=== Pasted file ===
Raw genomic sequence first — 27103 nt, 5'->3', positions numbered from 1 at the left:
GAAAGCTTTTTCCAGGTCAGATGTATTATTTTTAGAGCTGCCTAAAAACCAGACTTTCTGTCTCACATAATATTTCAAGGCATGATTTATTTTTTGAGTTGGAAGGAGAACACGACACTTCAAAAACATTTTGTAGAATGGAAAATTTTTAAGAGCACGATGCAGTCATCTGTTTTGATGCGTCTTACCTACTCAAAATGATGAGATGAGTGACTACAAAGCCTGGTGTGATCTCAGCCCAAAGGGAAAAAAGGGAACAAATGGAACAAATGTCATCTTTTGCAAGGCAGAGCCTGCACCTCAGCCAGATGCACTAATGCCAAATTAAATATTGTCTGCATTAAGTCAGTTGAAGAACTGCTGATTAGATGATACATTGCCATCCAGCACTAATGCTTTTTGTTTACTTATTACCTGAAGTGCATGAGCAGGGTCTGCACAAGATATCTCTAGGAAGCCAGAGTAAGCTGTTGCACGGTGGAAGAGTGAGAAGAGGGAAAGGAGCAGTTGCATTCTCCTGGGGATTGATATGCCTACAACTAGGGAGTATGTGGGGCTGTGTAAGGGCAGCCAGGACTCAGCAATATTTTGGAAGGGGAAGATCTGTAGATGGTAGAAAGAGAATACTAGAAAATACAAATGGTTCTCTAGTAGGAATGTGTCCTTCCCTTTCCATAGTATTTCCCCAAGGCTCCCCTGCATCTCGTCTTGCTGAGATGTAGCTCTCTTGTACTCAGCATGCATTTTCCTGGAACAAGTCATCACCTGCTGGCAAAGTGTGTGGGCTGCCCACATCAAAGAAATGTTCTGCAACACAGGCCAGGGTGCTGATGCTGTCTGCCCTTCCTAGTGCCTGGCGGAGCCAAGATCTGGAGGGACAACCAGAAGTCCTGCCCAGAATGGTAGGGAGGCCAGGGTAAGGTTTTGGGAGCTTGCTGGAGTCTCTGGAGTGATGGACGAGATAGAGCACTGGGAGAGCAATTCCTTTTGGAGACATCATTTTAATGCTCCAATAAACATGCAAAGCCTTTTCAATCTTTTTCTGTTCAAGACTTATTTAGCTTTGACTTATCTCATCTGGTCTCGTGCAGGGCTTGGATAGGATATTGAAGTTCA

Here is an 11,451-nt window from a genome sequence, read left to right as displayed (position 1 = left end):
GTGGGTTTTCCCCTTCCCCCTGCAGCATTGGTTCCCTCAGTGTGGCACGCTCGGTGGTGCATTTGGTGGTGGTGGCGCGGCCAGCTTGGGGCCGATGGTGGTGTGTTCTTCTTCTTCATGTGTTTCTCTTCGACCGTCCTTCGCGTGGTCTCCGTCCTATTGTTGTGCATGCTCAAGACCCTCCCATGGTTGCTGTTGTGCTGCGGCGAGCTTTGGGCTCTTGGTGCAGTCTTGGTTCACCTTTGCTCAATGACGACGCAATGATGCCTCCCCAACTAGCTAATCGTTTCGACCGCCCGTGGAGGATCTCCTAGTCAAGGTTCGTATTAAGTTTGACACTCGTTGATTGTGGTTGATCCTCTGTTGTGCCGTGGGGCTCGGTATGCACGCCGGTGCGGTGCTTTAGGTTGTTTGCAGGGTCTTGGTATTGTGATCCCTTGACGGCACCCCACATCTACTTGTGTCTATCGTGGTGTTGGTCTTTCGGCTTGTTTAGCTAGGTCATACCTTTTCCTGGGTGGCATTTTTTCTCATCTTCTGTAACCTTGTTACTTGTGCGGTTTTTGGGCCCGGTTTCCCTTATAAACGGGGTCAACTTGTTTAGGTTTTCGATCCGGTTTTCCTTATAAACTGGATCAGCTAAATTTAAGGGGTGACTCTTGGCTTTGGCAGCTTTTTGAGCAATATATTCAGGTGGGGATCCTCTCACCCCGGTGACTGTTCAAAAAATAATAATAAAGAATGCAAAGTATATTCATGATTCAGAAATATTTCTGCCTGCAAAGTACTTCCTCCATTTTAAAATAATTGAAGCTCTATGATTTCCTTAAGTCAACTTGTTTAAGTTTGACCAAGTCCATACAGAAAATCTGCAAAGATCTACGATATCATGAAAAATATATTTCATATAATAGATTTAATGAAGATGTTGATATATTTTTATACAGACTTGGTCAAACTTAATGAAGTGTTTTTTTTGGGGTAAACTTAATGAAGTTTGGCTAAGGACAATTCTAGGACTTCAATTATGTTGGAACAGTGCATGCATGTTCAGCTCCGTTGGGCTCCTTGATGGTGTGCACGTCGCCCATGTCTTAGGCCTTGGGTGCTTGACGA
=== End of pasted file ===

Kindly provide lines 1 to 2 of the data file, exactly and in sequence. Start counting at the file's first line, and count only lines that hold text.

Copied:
Raw genomic sequence first — 27103 nt, 5'->3', positions numbered from 1 at the left:
GAAAGCTTTTTCCAGGTCAGATGTATTATTTTTAGAGCTGCCTAAAAACCAGACTTTCTGTCTCACATAATATTTCAAGGCATGATTTATTTTTTGAGTTGGAAGGAGAACACGACACTTCAAAAACATTTTGTAGAATGGAAAATTTTTAAGAGCACGATGCAGTCATCTGTTTTGATGCGTCTTACCTACTCAAAATGATGAGATGAGTGACTACAAAGCCTGGTGTGATCTCAGCCCAAAGGGAAAAAAGGGAACAAATGGAACAAATGTCATCTTTTGCAAGGCAGAGCCTGCACCTCAGCCAGATGCACTAATGCCAAATTAAATATTGTCTGCATTAAGTCAGTTGAAGAACTGCTGATTAGATGATACATTGCCATCCAGCACTAATGCTTTTTGTTTACTTATTACCTGAAGTGCATGAGCAGGGTCTGCACAAGATATCTCTAGGAAGCCAGAGTAAGCTGTTGCACGGTGGAAGAGTGAGAAGAGGGAAAGGAGCAGTTGCATTCTCCTGGGGATTGATATGCCTACAACTAGGGAGTATGTGGGGCTGTGTAAGGGCAGCCAGGACTCAGCAATATTTTGGAAGGGGAAGATCTGTAGATGGTAGAAAGAGAATACTAGAAAATACAAATGGTTCTCTAGTAGGAATGTGTCCTTCCCTTTCCATAGTATTTCCCCAAGGCTCCCCTGCATCTCGTCTTGCTGAGATGTAGCTCTCTTGTACTCAGCATGCATTTTCCTGGAACAAGTCATCACCTGCTGGCAAAGTGTGTGGGCTGCCCACATCAAAGAAATGTTCTGCAACACAGGCCAGGGTGCTGATGCTGTCTGCCCTTCCTAGTGCCTGGCGGAGCCAAGATCTGGAGGGACAACCAGAAGTCCTGCCCAGAATGGTAGGGAGGCCAGGGTAAGGTTTTGGGAGCTTGCTGGAGTCTCTGGAGTGATGGACGAGATAGAGCACTGGGAGAGCAATTCCTTTTGGAGACATCATTTTAATGCTCCAATAAACATGCAAAGCCTTTTCAATCTTTTTCTGTTCAAGACTTATTTAGCTTTGACTTATCTCATCTGGTCTCGTGCAGGGCTTGGATAGGATATTGAAGTTCA